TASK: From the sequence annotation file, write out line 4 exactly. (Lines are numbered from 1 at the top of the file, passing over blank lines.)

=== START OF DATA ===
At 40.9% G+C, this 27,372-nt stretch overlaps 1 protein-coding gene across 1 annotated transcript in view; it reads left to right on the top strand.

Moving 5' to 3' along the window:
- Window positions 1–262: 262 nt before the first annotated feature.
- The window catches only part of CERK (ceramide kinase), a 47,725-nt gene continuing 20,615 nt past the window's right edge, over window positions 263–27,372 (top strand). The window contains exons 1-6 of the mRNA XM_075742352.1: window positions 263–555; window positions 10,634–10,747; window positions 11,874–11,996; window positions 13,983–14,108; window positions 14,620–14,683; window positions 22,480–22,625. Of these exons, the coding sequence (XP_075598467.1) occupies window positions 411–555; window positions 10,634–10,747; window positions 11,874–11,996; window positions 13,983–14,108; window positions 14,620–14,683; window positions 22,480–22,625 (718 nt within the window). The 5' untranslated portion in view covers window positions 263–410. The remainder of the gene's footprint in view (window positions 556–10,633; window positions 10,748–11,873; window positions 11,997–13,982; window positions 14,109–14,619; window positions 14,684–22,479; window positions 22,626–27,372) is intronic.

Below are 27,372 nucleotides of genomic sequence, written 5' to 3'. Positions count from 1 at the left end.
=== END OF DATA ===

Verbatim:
- The window catches only part of CERK (ceramide kinase), a 47,725-nt gene continuing 20,615 nt past the window's right edge, over window positions 263–27,372 (top strand). The window contains exons 1-6 of the mRNA XM_075742352.1: window positions 263–555; window positions 10,634–10,747; window positions 11,874–11,996; window positions 13,983–14,108; window positions 14,620–14,683; window positions 22,480–22,625. Of these exons, the coding sequence (XP_075598467.1) occupies window positions 411–555; window positions 10,634–10,747; window positions 11,874–11,996; window positions 13,983–14,108; window positions 14,620–14,683; window positions 22,480–22,625 (718 nt within the window). The 5' untranslated portion in view covers window positions 263–410. The remainder of the gene's footprint in view (window positions 556–10,633; window positions 10,748–11,873; window positions 11,997–13,982; window positions 14,109–14,619; window positions 14,684–22,479; window positions 22,626–27,372) is intronic.